Saturday, 02 December 2023
Turkish central bank vows to use all tools to 'decisively' apply inflation-targeting regime

Turkish central bank vows to use all tools to 'decisively' apply inflation-targeting regime

Turkey’s central bank will apply its inflation-targeting regime decisively utilizing all of its tools, its chief said Friday.

Monetary policy decisions will be taken by maintaining the focus on price stability, Central Bank of the Republic of Turkey (CBRT) Governor Naci Ağbal said, a day after the bank hiked its key policy rate by 200 basis points in a bigger than expected move as it seeks to cool double-digit inflation.

Ağbal was speaking during a presentation to the Parliament’s Planning and Budget Commission regarding the central bank’s activities and monetary policy practices.

The governor suggested that lasting price stability would lead to economic growth by increasing investments and production.

Ağbal also explained that price stability meant inflation coming down to such a low level that it no longer plays a role in investment and consumption decisions.

“The upward risks associated with inflation require a firm and decisive stance in monetary policy,” the governor said.

"A tight monetary stance will be continued with determination until there are strong indicators of price stability and a permanent decline in inflation," he said.

The CBRT on Thursday lifted its one-week repo rate to 17% from 15% at the last Monetary Policy Committee (MPC) meeting of the year. It again pledged to “decisively” keep policy tight to permanently lower inflation, which stood at 14% last month.

It said the “strong” tightening was meant to “eliminate risks to the inflation outlook, contain inflation expectations and restore the disinflation process as soon as possible."

Ağbal last week told reporters that the Turkish lira’s drop this year has kept inflation well above the bank’s target range of around 5%.

Yet, he stressed that the bank was determined to meet its inflation forecast of 9.4% for the end of 2021.

He said the goal for 2023 was to achieve its long-held target of 5%.

The tightening Thursday followed a hefty hike of 475 points last month, which was Ağbal’s first move after taking the bank’s reins.

One-week repo rate main policy tool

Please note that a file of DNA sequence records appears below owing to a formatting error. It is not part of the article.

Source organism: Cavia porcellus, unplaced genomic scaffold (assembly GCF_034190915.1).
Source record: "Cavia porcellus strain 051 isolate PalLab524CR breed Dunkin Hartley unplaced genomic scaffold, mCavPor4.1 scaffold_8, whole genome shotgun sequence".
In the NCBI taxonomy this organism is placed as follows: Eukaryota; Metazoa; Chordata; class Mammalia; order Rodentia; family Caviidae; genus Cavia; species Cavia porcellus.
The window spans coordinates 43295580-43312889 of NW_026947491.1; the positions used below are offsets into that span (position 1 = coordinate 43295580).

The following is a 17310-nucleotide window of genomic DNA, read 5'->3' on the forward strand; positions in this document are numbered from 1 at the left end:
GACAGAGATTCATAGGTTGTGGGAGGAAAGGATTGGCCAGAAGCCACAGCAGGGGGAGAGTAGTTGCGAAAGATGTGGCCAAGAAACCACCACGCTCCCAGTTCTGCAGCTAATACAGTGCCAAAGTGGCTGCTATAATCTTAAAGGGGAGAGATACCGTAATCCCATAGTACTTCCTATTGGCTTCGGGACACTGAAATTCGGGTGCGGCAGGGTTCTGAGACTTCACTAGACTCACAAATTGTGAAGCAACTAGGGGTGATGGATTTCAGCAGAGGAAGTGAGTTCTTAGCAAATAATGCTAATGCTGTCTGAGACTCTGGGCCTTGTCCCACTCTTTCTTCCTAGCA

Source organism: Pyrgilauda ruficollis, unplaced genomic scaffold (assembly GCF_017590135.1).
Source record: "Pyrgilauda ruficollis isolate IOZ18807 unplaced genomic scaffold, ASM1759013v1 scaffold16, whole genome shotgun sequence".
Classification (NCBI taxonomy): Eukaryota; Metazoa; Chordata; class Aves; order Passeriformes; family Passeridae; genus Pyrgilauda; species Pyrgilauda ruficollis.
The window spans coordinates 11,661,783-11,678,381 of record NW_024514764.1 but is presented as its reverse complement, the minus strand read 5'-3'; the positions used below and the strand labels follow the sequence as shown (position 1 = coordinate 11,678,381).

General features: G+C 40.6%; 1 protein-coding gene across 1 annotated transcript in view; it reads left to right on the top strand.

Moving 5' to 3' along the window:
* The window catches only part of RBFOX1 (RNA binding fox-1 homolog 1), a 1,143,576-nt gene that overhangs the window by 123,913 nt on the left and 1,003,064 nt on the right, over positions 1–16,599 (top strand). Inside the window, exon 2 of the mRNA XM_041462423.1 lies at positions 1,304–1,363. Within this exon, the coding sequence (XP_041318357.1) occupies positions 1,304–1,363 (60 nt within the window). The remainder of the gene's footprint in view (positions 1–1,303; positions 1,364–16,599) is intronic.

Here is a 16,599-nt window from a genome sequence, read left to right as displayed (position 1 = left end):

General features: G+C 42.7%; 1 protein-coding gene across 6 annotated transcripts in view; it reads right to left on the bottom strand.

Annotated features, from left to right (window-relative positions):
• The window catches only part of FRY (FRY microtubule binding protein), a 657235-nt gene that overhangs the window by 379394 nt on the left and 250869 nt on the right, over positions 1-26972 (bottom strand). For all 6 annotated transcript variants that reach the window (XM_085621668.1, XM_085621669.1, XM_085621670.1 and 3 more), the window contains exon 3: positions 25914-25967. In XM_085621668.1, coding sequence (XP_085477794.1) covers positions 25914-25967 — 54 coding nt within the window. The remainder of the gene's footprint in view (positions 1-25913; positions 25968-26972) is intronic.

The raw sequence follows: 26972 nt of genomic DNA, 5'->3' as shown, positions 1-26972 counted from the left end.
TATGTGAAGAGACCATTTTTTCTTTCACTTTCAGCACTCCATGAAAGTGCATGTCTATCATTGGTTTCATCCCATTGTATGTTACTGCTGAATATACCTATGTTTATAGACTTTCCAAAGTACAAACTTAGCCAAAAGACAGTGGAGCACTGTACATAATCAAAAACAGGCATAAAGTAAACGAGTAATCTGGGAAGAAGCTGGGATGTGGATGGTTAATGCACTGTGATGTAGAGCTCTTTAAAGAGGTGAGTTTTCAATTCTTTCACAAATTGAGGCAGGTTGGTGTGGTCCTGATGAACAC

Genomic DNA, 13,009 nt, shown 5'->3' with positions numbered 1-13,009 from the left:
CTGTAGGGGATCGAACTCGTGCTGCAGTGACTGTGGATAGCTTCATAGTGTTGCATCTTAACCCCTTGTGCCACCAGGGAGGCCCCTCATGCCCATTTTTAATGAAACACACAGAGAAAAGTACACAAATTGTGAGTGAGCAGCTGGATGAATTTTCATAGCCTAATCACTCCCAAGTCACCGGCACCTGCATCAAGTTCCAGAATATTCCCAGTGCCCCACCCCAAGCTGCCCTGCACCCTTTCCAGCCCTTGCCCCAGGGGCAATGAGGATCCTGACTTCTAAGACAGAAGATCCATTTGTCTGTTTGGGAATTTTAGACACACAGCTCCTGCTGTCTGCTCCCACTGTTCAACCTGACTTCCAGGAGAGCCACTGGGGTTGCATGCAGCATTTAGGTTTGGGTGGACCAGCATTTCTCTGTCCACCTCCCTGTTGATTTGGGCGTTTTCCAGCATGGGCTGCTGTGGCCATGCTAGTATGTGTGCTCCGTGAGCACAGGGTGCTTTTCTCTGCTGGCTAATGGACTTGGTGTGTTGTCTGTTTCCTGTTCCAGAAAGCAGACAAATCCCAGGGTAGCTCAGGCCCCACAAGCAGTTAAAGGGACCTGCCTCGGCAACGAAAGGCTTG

The bank simplified its monetary policy following the meeting by saying that all funding will be provided through the main policy rate, the one-week repo rate.

“The CBRT’s monetary policy tool is the one-week repo rate,” Ağbal said, stressing that the interest rate corridor and late liquidity window tools would not be used outside of their defined purposes.

“In no way will the late liquidity window or interest rate corridor be used in 2021 to replace the main policy tool,” he noted.

The bank’s Twitter account quoted him as saying the bank will not buy or sell forex to determine an exchange rate.

Ağbal also stressed that the bank will aim to increase its forex reserves in a transparent way. He last week said that rediscount credit returns should add $21 billion (TL 160.12 billion) in 2021.

Strong course in economic activity

The governor also said that the indicators for the last quarter of 2020 point to a strong course in economic activity.

Driven by fiscal stimulus and the lifting of virus-related lockdowns, the country's gross domestic product (GDP) grew 6.7% year-on-year in the third quarter, after contracting by 9.9% in the previous three months when lockdowns were imposed to curb the initial coronavirus wave.

“The economy continues the momentum achieved in the third quarter in production, consumption and investment,” Ağbal said.

Turkey has seen a growth of 0.3% this year but has said a contraction of 1.5% is possible under a worst-case scenario. It projects a rebound of 5.8% in 2021.

Ağbal noted that the level of growth in 2021 will largely be shaped around the base effect of growth in 2020, noting that the global economy, which contracted sharply this year, will recover next year. Yet, he warned about downside risks depending on the course of the coronavirus pandemic.

During this period, global inflation and commodity prices will also improve depending on the course of the outbreak, he added.

In terms of spending, Ağbal said the growth was largely caused by domestic demand, noting that the contribution of net exports is at low levels due to the weak course of tourism.

Recovery in tourism

Separately, Culture and Tourism Minister Mehmet Nuri Ersoy suggested that Turkey would be the fastest recovering nation next year in the tourism sector.

Addressing Turkey’s Innovation Week held virtually by the Turkish Exporters’ Assembly (TIM), Ersoy said the country performed better than its rivals in 2020 during the pandemic, built trust globally and became the most preferred country for several markets such as Russia and Ukraine.

With the safe tourism certificate program, Turkey took significant measures against the pandemic in the tourism field for protecting both foreign visitors and employees in the sector, he recalled.

Recalling that Turkey completed 2018 and 2019 with record figures in the tourism area, Ersoy said tourism is the most valuable sector for generating income and employment.

Turkey ranked in the 26th place among global services exporters, he said, adding, “We should focus on how we will become among the top 10 countries.”

Turkey should be innovative to increase its share from global services exports, he underlined.

Ağbal further suggested that the deferred demand has come into action rapidly, supported by strong credit acceleration, adding that private consumption expenditures and investment expenditures saw a noteworthy increase.

"Therefore, the recovery and strong momentum of the economy on the production, consumption and investment side continues in the fourth quarter," Ağbal noted.